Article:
The book details Arkansas's struggles with smallpox and diphtheria, citing the work of Ruby Odenbaugh Kinard, who traveled by buggy and horseback through Stone County to spread the word that folks should get immunized to smallpox and typhus. "She decided early on the only liquid she could drink in the homes was coffee because it was boiled and did not provide a typhoid risk." Dr. J.T. Herron, doing induction physicals in Helena at the beginning of World War II, discovered syphilis in 52 percent of the men who wanted to be soldiers. Herron went on to administer the federally-funded Emergency Maternal and Infant Care program in Little Rock. Again, there were Arkansas doctors more concerned with money than patients: Taggart writes, "The notes of the Board of Health meetings and the various reports of the more conservative members of the Arkansas Medical Society indicate that the doctors had concerns that this attempt to provide services for the poor [pregnant women] would broaden and interfere with their practice of medicine — taking away potentially paying patients. Infant mortality in Arkansas was high, especially among black babies — which was one reason the medical society ignored the problem, Taggart reports. In the late 1930s, state board pediatrician Dr. Francis Rothert named a black Tuskegee-trained nurse, Mamie Hale, to work with black midwives on sterile methods (Rothert said that one country doctor told her that he always washed his hands after delivery). Mortality was reduced, but by 1954, black mothers and children were still three times more likely than whites to have complications.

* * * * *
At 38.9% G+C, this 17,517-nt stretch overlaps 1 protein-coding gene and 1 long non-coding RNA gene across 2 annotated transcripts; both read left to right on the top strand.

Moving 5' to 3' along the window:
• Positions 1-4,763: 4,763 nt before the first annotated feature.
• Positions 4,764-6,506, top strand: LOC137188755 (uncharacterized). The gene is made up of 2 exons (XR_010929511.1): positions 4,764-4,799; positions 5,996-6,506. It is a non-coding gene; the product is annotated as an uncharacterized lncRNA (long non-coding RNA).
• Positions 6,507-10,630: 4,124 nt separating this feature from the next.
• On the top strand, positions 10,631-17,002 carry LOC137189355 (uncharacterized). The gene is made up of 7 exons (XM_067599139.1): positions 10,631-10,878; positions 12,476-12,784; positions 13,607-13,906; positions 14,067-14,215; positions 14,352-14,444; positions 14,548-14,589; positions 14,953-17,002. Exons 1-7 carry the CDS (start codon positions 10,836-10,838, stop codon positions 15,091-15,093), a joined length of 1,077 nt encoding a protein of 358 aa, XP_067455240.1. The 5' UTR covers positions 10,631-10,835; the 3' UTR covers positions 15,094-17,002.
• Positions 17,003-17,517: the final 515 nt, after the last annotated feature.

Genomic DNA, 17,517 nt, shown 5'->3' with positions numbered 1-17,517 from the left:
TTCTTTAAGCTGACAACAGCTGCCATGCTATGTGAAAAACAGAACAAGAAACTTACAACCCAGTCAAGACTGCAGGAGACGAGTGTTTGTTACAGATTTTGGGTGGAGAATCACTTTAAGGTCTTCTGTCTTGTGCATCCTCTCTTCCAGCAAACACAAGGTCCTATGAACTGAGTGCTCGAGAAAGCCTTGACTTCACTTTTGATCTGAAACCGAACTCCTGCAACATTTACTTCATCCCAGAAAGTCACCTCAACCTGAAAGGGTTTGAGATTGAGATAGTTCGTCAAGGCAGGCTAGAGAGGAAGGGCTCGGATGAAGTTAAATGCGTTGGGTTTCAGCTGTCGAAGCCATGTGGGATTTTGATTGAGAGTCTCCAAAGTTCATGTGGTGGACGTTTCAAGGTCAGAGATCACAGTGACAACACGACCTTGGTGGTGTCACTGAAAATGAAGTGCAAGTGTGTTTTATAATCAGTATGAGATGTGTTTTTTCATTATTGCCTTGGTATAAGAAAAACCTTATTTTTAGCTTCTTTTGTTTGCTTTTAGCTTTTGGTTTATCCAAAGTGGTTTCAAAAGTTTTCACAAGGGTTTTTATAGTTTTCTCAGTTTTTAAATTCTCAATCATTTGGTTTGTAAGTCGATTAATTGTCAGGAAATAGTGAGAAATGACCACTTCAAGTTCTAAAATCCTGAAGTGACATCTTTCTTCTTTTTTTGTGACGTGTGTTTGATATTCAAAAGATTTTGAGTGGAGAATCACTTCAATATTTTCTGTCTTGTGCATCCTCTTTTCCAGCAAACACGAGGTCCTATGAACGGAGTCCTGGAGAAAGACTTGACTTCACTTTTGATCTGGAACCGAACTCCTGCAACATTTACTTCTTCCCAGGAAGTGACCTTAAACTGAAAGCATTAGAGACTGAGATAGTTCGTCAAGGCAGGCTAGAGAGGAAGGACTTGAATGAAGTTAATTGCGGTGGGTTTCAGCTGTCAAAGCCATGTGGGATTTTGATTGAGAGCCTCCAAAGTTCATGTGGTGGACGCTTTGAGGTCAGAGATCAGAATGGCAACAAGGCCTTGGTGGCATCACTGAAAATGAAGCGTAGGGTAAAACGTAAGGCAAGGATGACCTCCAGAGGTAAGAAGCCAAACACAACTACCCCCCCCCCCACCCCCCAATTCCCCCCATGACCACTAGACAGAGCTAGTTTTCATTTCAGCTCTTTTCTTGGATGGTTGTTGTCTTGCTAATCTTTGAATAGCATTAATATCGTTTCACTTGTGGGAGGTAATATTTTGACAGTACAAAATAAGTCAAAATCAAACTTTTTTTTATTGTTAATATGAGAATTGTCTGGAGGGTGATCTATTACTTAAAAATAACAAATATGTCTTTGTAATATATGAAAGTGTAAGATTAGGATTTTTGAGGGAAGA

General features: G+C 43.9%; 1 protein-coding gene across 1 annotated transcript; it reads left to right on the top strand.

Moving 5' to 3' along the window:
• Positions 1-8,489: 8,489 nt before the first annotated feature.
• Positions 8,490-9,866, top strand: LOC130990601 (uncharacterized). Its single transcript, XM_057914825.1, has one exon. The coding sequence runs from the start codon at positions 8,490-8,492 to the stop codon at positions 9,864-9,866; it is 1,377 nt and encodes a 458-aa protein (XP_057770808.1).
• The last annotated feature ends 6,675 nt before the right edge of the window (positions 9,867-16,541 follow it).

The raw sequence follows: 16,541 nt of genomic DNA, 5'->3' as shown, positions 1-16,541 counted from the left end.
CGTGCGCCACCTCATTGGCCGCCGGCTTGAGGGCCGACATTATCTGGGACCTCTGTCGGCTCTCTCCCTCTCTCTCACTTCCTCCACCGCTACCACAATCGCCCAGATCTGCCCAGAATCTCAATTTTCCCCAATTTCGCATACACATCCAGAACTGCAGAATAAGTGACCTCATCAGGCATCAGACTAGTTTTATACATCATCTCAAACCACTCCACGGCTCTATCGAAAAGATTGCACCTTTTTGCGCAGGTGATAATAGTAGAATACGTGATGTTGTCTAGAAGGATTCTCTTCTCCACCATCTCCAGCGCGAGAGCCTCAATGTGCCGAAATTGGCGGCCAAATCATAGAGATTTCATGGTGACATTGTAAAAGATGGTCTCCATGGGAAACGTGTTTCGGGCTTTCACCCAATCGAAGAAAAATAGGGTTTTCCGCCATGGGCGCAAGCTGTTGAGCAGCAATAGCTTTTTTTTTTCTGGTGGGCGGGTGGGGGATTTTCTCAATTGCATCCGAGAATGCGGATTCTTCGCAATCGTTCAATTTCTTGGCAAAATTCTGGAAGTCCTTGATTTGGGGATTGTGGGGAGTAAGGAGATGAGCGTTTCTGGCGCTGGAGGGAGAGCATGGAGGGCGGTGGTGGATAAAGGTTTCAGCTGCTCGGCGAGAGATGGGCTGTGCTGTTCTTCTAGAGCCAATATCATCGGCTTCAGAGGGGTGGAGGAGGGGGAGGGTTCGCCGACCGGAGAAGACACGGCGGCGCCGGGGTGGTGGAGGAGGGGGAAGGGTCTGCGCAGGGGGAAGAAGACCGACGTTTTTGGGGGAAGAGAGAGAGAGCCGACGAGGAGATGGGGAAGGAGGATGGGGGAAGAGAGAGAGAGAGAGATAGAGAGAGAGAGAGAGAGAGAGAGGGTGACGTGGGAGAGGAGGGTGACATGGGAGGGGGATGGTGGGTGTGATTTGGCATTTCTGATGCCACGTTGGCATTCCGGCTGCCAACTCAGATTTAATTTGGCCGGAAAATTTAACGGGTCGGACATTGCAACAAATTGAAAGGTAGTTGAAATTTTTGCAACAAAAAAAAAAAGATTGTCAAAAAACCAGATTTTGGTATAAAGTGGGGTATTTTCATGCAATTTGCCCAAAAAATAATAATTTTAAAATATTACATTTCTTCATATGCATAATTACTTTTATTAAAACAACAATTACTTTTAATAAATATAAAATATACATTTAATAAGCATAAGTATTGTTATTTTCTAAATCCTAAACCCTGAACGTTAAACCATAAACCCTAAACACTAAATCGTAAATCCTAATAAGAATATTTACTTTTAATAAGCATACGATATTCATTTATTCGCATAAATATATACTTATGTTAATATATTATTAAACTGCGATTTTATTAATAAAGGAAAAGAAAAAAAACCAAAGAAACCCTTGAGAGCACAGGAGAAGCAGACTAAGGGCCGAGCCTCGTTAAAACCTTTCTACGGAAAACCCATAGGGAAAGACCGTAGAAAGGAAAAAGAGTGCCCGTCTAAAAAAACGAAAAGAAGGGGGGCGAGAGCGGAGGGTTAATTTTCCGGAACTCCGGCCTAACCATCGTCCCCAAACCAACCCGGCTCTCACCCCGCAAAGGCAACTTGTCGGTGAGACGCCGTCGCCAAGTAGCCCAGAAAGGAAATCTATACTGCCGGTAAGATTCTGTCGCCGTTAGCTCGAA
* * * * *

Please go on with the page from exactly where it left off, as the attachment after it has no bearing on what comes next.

Taggart's 21st century reflections address the continuing struggles of the Arkansas Health Department to provide health care to rural areas. He believes the department will, with its upgraded trauma system, community health centers, telemedicine and the like, improve health in areas with scant access to medical care. "It is also highly probable," he writes, "before they have time to congratulate themselves another equally dreadful and dramatic problem will present itself."

Favorite

Comments

Subscribe to this thread:

Add a comment

Readers also liked…

  • The Inquizator: Brad Cushman